Toronto Fringe Next Stage Theatre Festival will be kicking off differently as it announced Monday that it is moving towards a digital format instead of a hybrid model that included live performances.
Filming of pieces has begun with artists paired up with videographers to shoot the performances.
Lucy Eveleigh, executive director of Toronto Fringe said they were fortunate to have the hybrid model initially since it allowed for a feasible pivot.
“It allowed us to shift gears relatively quickly,” Eveleigh said. “We knew we would never have to cancel the festival, we always had digital pieces.”
When it came to the live performances, Eveleigh noted organizers were prepared with ways to accommodate the artists and still allow them to perform their pieces.
“We always had this plan that if that was going to happen to the live pieces, we would be able to potentially offer them a space to record.”
Filming of those pieces was to begin as early as Monday as the theatre companies agreed to the new approach for their shows.
Toronto Fringe has emailed those who purchased a ticket and has offered a refund to those that don’t want to watch digital theatre, or they can consider the purchase as a donation to the festival and the artists.
However, Eveleigh assures that it’s still the same show with a smaller number of cameras that offer interesting camera angles.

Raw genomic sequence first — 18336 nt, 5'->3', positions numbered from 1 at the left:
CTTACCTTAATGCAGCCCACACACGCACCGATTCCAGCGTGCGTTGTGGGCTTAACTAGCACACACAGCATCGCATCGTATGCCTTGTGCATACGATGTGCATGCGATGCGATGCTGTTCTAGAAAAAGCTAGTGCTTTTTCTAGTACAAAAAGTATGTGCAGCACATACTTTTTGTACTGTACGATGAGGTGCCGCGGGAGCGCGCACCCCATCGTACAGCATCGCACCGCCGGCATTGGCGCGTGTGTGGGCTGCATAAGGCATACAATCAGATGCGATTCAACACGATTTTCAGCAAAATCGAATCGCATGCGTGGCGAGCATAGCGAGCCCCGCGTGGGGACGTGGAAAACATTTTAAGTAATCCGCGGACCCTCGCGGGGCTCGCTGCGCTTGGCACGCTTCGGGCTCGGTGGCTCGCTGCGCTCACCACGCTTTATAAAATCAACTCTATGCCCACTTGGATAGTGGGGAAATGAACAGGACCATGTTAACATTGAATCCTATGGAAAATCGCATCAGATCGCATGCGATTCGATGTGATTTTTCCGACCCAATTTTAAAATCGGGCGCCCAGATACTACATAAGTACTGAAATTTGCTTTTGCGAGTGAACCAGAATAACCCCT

“I think we’re going to see some really beautiful theatrical pieces, just in a different format,” Eveleigh said.
Himanshu Sitlani, the creator of the show Stories of a Dish, said he’s pleased to have his show at the festival, even if it is digital.
“It’s exciting,” Sitlani said. “As a theatre performer, I’ve been in Toronto for more than 10 years and I’ve never been a part of Toronto Fringe.”
Sitlani said he intended for his show to be presented in a digital format.
“It was always designed to be a digital show right from the start,” Sitlani said. “I even applied for the digital series.”
Sitlani’s show deals with food and the shift to cooking food during the pandemic.
“It deals with one person who suddenly stuck in lockdown, has to cook his own meals, only he doesn’t know how,” Sitlani said. “So you actually go through the trials and tribulations that he went through in order to feed himself.”
Sitlani’s piece highlights Indian food and misconceptions that surround it and hopes that individuals watching it gain more of an understanding of what Indian food constitutes.
“I’m hoping that anyone who watches the show basically gets a little bit more understanding about Indian food,” Sitlani said. “It’s just not limited to the five dishes that everybody knows about.”
Eveleigh hopes that people notice the tenacity that both the artists and festival team have put into their work and hope that they come out and support the stories being presented.
“We still have things to say, these artists still want to present their work,” Eveleigh said. “There’s some beautiful storytelling and we’re able to we’re still able to tell those stories. I think that’s what’s important.”
The festival runs from Jan. 17-30 with on-demand showings added on a staggered approach. Tickets can be purchased at Toronto Fringe’s website.